In addition to writing about Timothy’s “proven worth” as a servant of the gospel, he also points to Epaphroditus, as a “fellow soldier” who nearly died for the work of Christ, “risking his life to complete what was lacking” of others. The ancient Greek phrase “risking his life” uses a gambler’s word that meant to risk everything on the roll of the dice. For the sake of Jesus Christ, Epaphroditus was willing to gamble everything for the benefit of others.

In the days of the Early Church there was an association of men and women who called themselves the gamblers, taken from this same ancient Greek word used in risking his life. It was their aim to visit the prisoners and the sick, especially those who were ill with dangerous and infectious diseases. Often, when a plague struck a city, the heathen threw the dead bodies into the streets and fled in terror. But the gamblers buried the dead and helped the sick the best they could, and so risked their lives to show the love of Jesus.

Imagine this kind of emulation of Christ in our communities today—people who risked everything in seeking the welfare, dignity, and interests of others. Imagine communities where people did not engage primarily to get something out of it for themselves, but to contribute something exceedingly beneficial to others. Imagine how emulating Christ’s humility could shape our esteem of one another. If I consider you above me and you consider me above you, then a marvelous thing happens: we have a community where everyone is looking up and no one is looked down on. Think about this as you seek to abide in Christ this week.


Lord Jesus, teach us how to emulate your humility, compassion, and sacrificial love for others. Help us to risk ourselves in ways that bring glory to You and good to others… that we may truly live, and become fully alive. In Jesus’ name, Amen.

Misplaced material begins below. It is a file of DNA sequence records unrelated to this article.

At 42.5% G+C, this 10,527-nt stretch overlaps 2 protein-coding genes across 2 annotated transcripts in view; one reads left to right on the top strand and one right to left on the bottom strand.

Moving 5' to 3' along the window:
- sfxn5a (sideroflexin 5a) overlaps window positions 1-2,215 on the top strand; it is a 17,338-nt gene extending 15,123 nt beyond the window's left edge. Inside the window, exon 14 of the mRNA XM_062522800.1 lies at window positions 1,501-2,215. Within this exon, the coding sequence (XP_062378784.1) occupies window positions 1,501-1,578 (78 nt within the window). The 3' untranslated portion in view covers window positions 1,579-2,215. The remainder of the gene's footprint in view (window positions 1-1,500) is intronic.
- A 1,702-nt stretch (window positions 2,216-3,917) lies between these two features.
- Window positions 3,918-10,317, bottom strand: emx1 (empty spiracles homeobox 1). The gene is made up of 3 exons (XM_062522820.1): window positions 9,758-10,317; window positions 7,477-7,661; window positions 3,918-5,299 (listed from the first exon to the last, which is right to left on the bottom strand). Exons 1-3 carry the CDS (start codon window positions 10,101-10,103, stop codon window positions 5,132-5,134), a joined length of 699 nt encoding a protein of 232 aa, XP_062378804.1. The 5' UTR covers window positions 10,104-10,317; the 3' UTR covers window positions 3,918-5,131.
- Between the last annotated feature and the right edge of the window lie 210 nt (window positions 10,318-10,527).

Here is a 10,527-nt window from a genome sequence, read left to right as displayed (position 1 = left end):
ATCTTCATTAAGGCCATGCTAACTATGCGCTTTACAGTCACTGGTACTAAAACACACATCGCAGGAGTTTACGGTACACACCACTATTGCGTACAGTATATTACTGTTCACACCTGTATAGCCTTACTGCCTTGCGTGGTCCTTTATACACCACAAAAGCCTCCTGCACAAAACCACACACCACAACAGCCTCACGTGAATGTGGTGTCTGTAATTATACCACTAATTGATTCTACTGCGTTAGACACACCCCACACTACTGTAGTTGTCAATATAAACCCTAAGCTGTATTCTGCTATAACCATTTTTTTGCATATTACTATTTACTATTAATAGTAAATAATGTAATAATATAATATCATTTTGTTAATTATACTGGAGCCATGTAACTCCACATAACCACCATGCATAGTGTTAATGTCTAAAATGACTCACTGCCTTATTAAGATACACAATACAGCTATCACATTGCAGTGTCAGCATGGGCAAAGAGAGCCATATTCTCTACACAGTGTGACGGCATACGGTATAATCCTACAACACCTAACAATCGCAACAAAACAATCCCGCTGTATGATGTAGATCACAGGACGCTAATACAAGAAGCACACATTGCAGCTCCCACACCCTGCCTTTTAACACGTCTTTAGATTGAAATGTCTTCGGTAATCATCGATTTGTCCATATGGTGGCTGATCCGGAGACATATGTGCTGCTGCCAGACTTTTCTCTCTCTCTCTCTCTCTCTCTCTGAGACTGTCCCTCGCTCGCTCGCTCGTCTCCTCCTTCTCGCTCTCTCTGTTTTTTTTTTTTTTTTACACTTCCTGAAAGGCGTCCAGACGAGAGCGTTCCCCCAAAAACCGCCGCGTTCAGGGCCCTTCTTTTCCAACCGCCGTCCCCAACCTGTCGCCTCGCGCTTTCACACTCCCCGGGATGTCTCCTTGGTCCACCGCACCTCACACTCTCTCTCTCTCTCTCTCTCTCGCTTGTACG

Questions for Reflection, Small Group or Family Discussion:

  1. Who is one of the most selfless people you have ever met? What do you think motivated that person?
  2. When have you risked something in your life for the sake of someone else? What might constitute a foolish risk versus a necessary risk?
  3. The text says that Christ emptied himself by taking the form of a servant. Why is that important for us to emulate? How does that touch on pride and humility?
  4. Why is it important that the church be “in full accord and of one mind”? What is at stake if we aren’t?
  5. Where do you need to apply the biblical examples of “seeking the interests of others” in your life this week?

Subscribe to “Abiding In Him” and get the latest devotional in your Inbox once a week.

You Can’t Make a Difference Without Proximity

Text: 2 Kings 4:8-37

“Better is a neighbor who is near than a brother who is far away.” —Proverbs 27:10

In the film Amazing Grace—the true account of William Wilberforce’s campaign to abolish the slave trade—Wilberforce has a way of making the distant reality of slavery troubling to those who are far removed from its deplorability. He leads a group of high society dames and dandies on a pleasant harbor tour, eating and chatting on the deck of an elegant ship. Wilberforce has the vessel guided to a particular spot of the harbor, where the high society crowd begin to wrinkle their noses, then cough and cover their faces at a horrific odor that begins to fill the air. He then announces that what they smell is the stench of death, disease, and unimaginable suffering coming from a slave ship docked nearby.

Wilberforce seemed to understand that the only way he could get people to make a difference was to give them an up-close perspective of the pain—a nearness to the suffering.

In chapter four of 2 Kings, a wealthy Shunammite woman who had shown generous hospitality to the prophet Elisha over the course of his ministry, suddenly faced a personal crisis. Her son, whom Elisha had prophesied would be born, later fell dead. She came to Elisha crying out in bitter distress. Elisha’s initial response was to send his servant, Gehazi, on ahead to lay his staff on the face of the child. But when his efforts returned no results—no sound or sign of life—he returned to meet Elisha and told him: “The child has not awakened.”

Upon coming to the house and seeing the child lying dead on his bed, Elisha went in and shut the door behind the others and prayed to the Lord.

Then he went up and lay on the child, putting his mouth on his mouth, his eyes on his eyes, and his hands on his hands. And as he stretched himself upon him, the flesh of the child became warm. Then he got up again and walked once back and forth in the house, and went up and stretched himself upon him. The child sneezed seven times, and the child opened his eyes. (2 Kings 4:34-35)